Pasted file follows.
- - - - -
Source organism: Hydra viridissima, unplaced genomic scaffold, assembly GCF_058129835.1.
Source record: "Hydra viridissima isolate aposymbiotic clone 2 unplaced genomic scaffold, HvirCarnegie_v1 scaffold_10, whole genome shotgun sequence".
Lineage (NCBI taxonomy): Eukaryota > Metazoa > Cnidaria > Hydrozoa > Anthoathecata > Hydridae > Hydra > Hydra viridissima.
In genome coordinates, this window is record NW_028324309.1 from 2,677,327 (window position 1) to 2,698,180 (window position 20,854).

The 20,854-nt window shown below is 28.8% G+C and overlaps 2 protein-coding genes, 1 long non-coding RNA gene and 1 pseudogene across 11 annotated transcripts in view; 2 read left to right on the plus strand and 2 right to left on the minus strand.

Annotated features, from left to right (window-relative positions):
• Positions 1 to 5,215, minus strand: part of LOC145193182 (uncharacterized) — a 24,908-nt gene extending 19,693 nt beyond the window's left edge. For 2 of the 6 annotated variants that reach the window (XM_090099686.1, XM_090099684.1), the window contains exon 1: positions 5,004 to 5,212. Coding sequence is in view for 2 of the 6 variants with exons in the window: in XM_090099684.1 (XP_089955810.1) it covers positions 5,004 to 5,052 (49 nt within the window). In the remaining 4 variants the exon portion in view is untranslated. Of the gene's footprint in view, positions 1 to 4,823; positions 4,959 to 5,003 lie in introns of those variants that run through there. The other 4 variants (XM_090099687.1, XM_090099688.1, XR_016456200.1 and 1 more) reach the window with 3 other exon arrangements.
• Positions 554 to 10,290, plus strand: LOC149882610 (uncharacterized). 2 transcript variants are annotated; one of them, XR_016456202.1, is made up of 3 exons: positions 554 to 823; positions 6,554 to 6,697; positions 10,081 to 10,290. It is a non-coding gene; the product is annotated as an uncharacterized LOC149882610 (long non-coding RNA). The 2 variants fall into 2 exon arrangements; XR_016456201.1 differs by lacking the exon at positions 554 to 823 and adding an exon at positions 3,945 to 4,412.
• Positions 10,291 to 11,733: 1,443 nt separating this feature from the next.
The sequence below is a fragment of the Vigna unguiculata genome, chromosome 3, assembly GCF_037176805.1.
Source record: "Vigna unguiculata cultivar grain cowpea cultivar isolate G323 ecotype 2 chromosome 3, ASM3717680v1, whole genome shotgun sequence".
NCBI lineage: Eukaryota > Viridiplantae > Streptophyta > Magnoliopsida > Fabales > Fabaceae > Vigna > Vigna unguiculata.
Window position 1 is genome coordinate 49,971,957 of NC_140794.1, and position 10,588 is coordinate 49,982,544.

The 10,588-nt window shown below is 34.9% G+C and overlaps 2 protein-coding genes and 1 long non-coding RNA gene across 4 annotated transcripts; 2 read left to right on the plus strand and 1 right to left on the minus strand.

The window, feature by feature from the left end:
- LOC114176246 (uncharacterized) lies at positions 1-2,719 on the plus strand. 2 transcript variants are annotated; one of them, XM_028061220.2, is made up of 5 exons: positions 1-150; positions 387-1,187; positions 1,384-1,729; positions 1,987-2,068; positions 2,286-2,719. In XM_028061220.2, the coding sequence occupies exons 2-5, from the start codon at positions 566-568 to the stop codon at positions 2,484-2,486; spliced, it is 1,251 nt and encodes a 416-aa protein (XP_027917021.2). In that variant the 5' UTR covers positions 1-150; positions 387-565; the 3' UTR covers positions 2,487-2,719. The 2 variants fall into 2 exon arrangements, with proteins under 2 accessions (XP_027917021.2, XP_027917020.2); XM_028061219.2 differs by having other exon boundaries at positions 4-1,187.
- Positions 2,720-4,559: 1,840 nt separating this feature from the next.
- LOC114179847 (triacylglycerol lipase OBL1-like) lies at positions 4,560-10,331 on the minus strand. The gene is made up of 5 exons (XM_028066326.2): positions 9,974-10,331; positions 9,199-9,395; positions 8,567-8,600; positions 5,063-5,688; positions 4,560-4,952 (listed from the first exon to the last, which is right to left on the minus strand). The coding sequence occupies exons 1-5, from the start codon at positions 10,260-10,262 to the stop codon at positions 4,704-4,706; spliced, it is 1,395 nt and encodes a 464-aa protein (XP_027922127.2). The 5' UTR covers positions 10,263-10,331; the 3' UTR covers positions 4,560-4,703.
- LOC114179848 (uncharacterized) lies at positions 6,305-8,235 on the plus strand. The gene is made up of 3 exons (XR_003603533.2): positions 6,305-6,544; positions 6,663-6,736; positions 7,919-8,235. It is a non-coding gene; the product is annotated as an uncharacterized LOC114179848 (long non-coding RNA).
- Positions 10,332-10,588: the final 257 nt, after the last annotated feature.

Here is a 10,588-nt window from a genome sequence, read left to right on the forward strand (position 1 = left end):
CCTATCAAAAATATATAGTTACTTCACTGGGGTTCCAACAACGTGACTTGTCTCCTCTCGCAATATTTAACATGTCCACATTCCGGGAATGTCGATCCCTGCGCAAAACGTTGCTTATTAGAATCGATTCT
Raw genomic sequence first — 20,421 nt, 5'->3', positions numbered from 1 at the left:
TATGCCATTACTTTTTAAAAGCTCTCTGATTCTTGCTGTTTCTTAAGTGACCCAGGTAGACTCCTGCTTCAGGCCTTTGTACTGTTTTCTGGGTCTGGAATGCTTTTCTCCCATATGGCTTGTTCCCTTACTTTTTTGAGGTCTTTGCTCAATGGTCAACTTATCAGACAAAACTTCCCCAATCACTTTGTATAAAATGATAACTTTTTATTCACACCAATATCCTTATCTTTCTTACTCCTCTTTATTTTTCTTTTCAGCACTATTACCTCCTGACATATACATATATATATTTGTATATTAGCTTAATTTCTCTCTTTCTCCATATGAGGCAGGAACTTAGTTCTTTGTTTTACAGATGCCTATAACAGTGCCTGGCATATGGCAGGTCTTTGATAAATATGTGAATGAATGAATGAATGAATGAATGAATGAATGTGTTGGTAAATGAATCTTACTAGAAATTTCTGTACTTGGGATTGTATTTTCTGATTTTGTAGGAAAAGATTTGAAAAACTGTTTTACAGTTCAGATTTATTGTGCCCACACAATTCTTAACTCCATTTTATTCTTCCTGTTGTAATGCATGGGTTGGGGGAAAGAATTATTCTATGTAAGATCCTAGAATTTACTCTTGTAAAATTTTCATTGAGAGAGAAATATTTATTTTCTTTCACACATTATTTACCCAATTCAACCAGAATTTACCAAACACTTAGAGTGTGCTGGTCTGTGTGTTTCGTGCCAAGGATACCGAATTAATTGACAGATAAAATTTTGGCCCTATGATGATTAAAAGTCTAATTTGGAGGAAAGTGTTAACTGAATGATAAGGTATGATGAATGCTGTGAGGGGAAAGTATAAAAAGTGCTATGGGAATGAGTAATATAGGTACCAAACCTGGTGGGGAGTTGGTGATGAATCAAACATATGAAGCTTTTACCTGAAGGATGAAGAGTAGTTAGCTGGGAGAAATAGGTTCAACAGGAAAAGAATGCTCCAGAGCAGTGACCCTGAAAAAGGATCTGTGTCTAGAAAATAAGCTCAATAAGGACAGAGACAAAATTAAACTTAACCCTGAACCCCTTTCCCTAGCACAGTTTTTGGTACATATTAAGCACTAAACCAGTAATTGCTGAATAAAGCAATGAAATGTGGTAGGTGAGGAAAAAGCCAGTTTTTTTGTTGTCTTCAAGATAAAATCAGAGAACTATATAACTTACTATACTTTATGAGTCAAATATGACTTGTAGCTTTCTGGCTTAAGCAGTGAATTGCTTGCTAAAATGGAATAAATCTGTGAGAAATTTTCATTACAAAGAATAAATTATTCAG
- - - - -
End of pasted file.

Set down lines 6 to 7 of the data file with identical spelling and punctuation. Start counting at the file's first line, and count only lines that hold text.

Annotated features, from left to right (window-relative positions):
• Positions 1 to 5,215, minus strand: part of LOC145193182 (uncharacterized) — a 24,908-nt gene extending 19,693 nt beyond the window's left edge. For 2 of the 6 annotated variants that reach the window (XM_090099686.1, XM_090099684.1), the window contains exon 1: positions 5,004 to 5,212. Coding sequence is in view for 2 of the 6 variants with exons in the window: in XM_090099684.1 (XP_089955810.1) it covers positions 5,004 to 5,052 (49 nt within the window). In the remaining 4 variants the exon portion in view is untranslated. Of the gene's footprint in view, positions 1 to 4,823; positions 4,959 to 5,003 lie in introns of those variants that run through there. The other 4 variants (XM_090099687.1, XM_090099688.1, XR_016456200.1 and 1 more) reach the window with 3 other exon arrangements.